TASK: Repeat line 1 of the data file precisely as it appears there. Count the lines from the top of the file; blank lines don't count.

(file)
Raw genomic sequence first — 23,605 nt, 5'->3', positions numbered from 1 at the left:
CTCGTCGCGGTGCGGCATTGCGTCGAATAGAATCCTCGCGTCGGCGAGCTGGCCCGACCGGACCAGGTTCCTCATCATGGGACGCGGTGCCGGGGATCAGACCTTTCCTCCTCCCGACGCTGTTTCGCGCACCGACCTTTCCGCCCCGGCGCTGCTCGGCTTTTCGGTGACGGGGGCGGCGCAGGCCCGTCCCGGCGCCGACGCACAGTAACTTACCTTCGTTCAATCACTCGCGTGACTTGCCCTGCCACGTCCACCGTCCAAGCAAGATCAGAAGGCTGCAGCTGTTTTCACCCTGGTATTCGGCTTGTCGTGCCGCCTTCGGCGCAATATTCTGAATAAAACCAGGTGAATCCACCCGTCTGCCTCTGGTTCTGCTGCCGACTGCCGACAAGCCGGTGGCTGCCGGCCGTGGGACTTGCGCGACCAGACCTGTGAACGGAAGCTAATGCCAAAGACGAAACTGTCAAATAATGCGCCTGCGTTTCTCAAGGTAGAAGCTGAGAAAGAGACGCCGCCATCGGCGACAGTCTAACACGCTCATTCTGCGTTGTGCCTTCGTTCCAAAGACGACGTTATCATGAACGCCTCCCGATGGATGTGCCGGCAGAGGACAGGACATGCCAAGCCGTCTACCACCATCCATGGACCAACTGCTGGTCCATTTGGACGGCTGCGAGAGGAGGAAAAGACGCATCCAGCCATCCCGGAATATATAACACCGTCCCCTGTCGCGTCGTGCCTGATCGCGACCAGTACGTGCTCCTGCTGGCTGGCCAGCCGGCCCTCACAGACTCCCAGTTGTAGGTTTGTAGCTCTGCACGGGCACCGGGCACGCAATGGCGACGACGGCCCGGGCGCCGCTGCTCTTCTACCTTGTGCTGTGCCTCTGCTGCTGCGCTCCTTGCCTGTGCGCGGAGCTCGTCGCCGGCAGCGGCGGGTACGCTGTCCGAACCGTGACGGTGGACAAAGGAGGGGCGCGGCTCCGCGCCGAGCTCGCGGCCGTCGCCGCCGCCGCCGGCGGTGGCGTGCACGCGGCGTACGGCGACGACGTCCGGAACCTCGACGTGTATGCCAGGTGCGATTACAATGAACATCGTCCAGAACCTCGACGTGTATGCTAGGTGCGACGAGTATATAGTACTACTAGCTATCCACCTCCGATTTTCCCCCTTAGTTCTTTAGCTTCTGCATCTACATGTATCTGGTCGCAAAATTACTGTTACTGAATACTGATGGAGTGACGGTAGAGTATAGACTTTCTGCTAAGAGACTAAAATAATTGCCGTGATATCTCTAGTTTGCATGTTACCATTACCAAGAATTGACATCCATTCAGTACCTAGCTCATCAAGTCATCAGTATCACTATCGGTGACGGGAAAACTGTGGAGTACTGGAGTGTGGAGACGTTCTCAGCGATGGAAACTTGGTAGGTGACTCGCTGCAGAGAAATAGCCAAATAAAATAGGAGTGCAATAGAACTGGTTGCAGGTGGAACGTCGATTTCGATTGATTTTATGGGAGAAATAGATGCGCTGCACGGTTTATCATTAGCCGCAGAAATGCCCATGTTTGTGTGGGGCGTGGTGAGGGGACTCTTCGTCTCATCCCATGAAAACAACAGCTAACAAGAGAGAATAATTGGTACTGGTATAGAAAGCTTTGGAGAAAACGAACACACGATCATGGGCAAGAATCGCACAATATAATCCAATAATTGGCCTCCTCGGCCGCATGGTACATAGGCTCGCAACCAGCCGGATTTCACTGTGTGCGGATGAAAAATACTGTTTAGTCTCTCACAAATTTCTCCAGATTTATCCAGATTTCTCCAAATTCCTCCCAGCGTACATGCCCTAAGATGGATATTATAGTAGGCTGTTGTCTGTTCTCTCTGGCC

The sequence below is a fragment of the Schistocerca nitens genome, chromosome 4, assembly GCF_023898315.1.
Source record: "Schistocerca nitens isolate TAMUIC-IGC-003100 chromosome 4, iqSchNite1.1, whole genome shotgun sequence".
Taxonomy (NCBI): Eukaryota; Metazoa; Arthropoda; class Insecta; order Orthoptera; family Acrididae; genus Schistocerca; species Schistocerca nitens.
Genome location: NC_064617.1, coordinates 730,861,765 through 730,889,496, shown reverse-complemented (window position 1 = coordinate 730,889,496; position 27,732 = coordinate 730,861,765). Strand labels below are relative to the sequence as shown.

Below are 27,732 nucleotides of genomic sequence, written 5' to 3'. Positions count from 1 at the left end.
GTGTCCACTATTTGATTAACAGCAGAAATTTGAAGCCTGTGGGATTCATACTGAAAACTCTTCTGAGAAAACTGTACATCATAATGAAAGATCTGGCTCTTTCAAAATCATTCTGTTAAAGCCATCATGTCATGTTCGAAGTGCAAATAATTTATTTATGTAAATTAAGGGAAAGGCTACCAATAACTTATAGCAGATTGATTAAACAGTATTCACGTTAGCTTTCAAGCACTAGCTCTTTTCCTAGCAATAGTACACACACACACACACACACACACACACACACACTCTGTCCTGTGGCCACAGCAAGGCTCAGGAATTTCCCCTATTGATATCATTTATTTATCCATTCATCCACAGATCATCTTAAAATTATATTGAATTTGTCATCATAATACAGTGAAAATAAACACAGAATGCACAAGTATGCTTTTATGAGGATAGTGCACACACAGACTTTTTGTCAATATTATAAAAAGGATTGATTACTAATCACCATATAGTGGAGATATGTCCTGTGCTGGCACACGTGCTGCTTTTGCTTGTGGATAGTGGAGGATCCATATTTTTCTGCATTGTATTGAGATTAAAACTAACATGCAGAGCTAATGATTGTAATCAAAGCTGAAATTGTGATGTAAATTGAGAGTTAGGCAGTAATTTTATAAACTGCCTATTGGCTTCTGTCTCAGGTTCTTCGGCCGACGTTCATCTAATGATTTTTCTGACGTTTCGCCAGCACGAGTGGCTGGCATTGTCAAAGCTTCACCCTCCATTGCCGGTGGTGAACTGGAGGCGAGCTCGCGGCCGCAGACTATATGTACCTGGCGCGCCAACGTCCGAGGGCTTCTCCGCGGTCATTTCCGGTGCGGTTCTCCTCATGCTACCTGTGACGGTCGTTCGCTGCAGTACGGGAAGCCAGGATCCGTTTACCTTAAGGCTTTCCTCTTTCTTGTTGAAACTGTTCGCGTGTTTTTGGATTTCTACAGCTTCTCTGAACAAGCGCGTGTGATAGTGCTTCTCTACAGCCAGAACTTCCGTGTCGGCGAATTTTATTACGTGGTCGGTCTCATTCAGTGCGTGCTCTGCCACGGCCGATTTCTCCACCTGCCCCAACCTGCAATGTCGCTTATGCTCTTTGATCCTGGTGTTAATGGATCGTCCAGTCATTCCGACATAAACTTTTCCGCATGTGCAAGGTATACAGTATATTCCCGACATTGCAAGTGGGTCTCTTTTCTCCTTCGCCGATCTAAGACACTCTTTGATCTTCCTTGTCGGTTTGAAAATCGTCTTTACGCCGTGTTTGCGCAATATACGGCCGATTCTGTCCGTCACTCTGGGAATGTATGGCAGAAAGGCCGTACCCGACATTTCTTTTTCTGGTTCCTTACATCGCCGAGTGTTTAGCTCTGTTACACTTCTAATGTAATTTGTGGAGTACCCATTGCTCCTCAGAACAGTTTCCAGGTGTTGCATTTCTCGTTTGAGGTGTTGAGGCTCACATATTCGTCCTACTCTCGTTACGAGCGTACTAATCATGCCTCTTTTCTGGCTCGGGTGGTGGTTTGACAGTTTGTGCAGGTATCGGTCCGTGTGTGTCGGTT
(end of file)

Raw genomic sequence first — 23,605 nt, 5'->3', positions numbered from 1 at the left: